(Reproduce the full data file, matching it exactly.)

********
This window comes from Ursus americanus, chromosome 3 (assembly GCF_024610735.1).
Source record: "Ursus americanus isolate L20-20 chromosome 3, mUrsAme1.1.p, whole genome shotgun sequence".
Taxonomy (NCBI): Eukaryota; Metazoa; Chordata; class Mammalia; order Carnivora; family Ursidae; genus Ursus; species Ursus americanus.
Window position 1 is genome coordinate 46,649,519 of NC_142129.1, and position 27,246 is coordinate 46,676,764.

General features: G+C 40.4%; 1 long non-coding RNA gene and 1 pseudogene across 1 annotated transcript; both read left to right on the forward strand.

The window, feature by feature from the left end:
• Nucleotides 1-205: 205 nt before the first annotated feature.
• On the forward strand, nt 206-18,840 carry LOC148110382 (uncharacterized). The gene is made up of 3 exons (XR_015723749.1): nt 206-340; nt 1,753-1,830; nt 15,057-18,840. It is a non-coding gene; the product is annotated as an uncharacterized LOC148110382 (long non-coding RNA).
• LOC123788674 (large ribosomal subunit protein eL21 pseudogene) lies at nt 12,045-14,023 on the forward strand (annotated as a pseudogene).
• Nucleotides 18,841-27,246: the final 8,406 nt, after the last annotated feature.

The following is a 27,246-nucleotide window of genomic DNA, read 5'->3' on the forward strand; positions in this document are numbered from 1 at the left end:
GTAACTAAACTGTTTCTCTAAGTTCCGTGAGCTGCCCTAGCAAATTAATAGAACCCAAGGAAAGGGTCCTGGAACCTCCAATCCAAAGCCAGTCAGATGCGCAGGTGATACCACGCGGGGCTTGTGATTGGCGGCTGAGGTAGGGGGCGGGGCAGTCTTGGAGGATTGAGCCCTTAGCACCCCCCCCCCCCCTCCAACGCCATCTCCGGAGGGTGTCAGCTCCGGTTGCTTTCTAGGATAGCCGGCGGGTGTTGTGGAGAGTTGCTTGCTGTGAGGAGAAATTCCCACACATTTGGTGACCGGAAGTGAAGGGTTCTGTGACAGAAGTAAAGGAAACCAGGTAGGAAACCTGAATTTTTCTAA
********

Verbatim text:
This window comes from Ursus americanus, chromosome 3 (assembly GCF_024610735.1).
Source record: "Ursus americanus isolate L20-20 chromosome 3, mUrsAme1.1.p, whole genome shotgun sequence".
Taxonomy (NCBI): Eukaryota; Metazoa; Chordata; class Mammalia; order Carnivora; family Ursidae; genus Ursus; species Ursus americanus.
Window position 1 is genome coordinate 46,649,519 of NC_142129.1, and position 27,246 is coordinate 46,676,764.

General features: G+C 40.4%; 1 long non-coding RNA gene and 1 pseudogene across 1 annotated transcript; both read left to right on the forward strand.

The window, feature by feature from the left end:
• Nucleotides 1-205: 205 nt before the first annotated feature.
• On the forward strand, nt 206-18,840 carry LOC148110382 (uncharacterized). The gene is made up of 3 exons (XR_015723749.1): nt 206-340; nt 1,753-1,830; nt 15,057-18,840. It is a non-coding gene; the product is annotated as an uncharacterized LOC148110382 (long non-coding RNA).
• LOC123788674 (large ribosomal subunit protein eL21 pseudogene) lies at nt 12,045-14,023 on the forward strand (annotated as a pseudogene).
• Nucleotides 18,841-27,246: the final 8,406 nt, after the last annotated feature.

The following is a 27,246-nucleotide window of genomic DNA, read 5'->3' on the forward strand; positions in this document are numbered from 1 at the left end:
GTAACTAAACTGTTTCTCTAAGTTCCGTGAGCTGCCCTAGCAAATTAATAGAACCCAAGGAAAGGGTCCTGGAACCTCCAATCCAAAGCCAGTCAGATGCGCAGGTGATACCACGCGGGGCTTGTGATTGGCGGCTGAGGTAGGGGGCGGGGCAGTCTTGGAGGATTGAGCCCTTAGCACCCCCCCCCCCCCTCCAACGCCATCTCCGGAGGGTGTCAGCTCCGGTTGCTTTCTAGGATAGCCGGCGGGTGTTGTGGAGAGTTGCTTGCTGTGAGGAGAAATTCCCACACATTTGGTGACCGGAAGTGAAGGGTTCTGTGACAGAAGTAAAGGAAACCAGGTAGGAAACCTGAATTTTTCTAA